He is joined by a female reporter, Jennifer, who is looking for a juicy story. There is also a cameo appearance by Gordon Parks, the director of the original, and of course, Isaac Hayes theme song is back. His investigation meets unexpected resistance and not everybody seems to be happy with his involvement. The elements of this story have been told so many times that they are becoming hackneyed. Wade in the meantime asks a drug dealer named Peoples Hernandez to find the waitress and make sure she doesn't talk. An enemy that has to be feared. The film is elevated from mediocrity by the acting.
The supporting actors are also excellent. Christian Bale also gives a fine performance as the despicable rich kid who thinks his wealth puts him above the law. He then sets out to get Wade by finding the waitress. They are however not very successful. This film is extremely violent with a high body count. Two years later, Wade returns and Shaft arrests him.
Shaft confronts him and he says he's Walter Wade Jr. This is not vanguard material. New York Police Detective John Shaft is the lead detective on a sensitive case, a young black man is severely beaten. The man's companions tell Shaft that their friend humiliated the one who was spouting racial slurs at him. What at first looked like a routine job turns into a horrifying nightmare in which Mark has to face an enemy whose blood thirst is only met by it's unpredictability. When things get worse and death toll rises, The Government, fearing terrorists are involved, seal off the building. The result is a solid, but undistinguished crime drama.
Singleton's direction is good in the action sequences of which there are plenty and adequate in the dramatic scenes. Together they try to unravel the secrets behind the mysterious behaviour of the elevator that seems to have a life of it's own. Written by Thirty years is a long time to wait to make a sequel, especially when no one is clamoring for one. . Shaft later learns because of his actions Wade was granted bail and fled. Jackson is an outstanding actor and slips on the character of this tough, streetwise cop like a tailored glove.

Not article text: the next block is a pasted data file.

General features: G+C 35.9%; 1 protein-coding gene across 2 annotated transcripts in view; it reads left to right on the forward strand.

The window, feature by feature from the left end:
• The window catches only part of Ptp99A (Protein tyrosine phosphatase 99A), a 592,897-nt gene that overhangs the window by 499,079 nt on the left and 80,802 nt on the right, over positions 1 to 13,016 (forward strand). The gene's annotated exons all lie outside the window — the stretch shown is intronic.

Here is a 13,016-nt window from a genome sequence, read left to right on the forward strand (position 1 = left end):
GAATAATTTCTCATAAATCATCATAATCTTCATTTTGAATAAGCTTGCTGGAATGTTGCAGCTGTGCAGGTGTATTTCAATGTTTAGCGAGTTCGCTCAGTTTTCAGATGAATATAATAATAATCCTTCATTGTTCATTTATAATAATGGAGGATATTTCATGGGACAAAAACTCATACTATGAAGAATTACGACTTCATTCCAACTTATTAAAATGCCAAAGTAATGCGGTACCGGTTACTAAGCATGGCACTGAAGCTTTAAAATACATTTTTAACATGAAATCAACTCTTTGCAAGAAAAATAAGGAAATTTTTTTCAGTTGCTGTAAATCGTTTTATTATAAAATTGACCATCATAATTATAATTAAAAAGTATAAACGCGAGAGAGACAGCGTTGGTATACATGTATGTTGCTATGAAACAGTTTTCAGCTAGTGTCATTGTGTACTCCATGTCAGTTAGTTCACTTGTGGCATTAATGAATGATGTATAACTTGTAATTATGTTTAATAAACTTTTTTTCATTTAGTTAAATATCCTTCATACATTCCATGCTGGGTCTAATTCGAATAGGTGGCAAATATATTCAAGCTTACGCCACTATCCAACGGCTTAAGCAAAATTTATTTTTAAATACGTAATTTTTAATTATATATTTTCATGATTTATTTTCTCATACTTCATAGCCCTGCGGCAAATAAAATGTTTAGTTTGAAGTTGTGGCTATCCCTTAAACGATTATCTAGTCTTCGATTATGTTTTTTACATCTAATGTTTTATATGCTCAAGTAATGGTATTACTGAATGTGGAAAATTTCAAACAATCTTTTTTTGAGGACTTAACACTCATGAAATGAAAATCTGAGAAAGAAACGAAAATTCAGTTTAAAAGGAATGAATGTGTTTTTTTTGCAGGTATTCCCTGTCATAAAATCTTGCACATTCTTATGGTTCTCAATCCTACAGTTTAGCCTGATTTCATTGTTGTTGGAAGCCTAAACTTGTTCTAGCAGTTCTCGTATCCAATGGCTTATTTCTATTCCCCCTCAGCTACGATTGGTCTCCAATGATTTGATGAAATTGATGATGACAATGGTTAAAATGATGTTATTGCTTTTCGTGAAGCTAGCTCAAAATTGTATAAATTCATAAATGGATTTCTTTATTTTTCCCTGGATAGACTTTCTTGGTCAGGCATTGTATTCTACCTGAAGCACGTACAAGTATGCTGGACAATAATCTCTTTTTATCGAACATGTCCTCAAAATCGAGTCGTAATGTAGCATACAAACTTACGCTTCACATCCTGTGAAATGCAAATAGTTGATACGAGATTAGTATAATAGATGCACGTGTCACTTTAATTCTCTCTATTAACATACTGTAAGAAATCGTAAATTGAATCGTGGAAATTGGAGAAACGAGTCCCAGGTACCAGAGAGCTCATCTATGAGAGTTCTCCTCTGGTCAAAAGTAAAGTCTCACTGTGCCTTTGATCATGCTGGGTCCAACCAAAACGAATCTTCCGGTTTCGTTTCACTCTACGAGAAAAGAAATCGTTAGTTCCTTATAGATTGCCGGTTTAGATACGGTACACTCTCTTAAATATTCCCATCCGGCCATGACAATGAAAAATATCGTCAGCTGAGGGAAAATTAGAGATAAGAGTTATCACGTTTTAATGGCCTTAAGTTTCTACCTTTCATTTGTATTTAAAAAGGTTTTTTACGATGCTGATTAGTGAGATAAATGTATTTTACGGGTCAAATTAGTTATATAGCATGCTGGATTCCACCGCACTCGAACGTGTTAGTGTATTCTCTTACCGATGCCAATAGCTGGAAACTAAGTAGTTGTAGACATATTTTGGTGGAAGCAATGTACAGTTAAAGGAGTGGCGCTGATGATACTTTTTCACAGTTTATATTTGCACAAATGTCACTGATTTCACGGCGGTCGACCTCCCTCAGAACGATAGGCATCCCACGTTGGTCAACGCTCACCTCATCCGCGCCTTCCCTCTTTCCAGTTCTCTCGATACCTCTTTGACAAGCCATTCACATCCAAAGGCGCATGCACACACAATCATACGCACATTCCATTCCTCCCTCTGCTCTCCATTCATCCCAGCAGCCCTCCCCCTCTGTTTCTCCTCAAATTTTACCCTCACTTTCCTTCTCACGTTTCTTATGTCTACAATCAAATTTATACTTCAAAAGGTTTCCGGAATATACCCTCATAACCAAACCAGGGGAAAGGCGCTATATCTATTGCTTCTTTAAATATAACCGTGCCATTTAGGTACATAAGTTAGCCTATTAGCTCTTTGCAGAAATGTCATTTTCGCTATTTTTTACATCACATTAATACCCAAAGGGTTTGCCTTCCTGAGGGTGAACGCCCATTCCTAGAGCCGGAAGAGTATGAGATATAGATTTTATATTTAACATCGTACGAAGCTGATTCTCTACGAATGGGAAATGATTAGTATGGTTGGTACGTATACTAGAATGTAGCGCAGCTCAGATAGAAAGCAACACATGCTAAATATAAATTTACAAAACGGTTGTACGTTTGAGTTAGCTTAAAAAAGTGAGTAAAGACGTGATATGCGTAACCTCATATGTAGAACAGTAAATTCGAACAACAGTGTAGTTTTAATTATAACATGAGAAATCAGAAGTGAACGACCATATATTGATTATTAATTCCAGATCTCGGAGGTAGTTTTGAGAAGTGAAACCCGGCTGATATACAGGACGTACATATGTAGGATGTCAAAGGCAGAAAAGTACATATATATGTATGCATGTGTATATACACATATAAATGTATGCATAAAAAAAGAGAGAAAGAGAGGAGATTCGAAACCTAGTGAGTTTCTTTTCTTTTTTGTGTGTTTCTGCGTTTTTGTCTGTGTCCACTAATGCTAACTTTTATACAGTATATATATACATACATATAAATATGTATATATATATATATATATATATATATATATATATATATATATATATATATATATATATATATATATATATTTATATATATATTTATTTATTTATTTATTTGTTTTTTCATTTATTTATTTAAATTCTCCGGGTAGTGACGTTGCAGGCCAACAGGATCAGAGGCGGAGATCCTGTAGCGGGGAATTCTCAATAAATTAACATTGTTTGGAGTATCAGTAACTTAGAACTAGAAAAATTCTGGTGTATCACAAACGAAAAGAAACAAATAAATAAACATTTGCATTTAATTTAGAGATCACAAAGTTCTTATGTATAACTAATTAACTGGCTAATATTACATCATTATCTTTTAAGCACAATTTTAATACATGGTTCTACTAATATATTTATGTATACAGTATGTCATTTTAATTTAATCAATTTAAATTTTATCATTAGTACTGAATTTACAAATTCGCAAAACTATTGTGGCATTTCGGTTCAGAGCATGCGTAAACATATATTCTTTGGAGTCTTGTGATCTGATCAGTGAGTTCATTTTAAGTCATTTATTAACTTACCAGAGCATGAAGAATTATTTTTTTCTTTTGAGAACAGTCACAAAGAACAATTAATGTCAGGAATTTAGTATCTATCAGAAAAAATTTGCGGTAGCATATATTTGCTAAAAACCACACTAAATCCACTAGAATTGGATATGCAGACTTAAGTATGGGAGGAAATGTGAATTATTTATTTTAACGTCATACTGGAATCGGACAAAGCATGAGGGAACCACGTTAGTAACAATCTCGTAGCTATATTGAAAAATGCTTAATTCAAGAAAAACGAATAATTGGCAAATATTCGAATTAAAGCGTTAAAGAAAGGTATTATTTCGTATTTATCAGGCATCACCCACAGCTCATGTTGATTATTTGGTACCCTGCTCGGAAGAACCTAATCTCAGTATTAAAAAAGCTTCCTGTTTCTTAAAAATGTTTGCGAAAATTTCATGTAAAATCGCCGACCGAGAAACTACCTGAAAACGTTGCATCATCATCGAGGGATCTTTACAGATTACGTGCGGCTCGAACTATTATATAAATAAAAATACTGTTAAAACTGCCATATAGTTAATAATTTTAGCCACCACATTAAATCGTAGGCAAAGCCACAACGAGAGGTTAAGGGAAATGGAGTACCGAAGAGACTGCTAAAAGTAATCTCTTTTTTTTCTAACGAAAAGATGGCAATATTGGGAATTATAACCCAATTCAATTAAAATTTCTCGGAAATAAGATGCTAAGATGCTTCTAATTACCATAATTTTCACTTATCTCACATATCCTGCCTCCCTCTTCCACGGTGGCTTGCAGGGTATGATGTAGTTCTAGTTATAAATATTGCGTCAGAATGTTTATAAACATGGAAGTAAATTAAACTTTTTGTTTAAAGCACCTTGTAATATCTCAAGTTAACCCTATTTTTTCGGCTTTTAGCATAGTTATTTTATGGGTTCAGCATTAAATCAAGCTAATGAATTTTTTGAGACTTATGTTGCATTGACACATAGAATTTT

A spoiled rich kid is trying to get away with murder by hiring a drug dealer to snuff an eyewitness with the help of a couple of dirty cops. An enemy that has to be taken. Mark is determined to find the cause. In this film, he doesn't bring much innovation to the screen, with very straightforward shots and mundane locations. . This is an entertaining film despite its lack of originality. After a gruesome and deadly incident, in which a blind man falls into the shaft and a security guard is decapitated, the police start an investigation.
When he's bad, he's very very bad and when he is good, he's almost saintly. When Wade continues to hurl racist comments, Shaft smacks him. A tough, no-nonsense cop fights evil and corruption to bring justice to the streets while often disregarding the law. Jeffrey Wright is explosive as the egomaniac drug lord. In an overly reverent gesture to the original film, he brings back Richard Roundtree the original Shaft as the current Shaft's Samuel L. Action junkies add a point or two.
An enemy that is determined to fight off any intruder looking for the dark secret that lurks inside the belly of the building. At his hearing when the judge grants him bail, that's when Shaft throws his badge at the judge. . . . .
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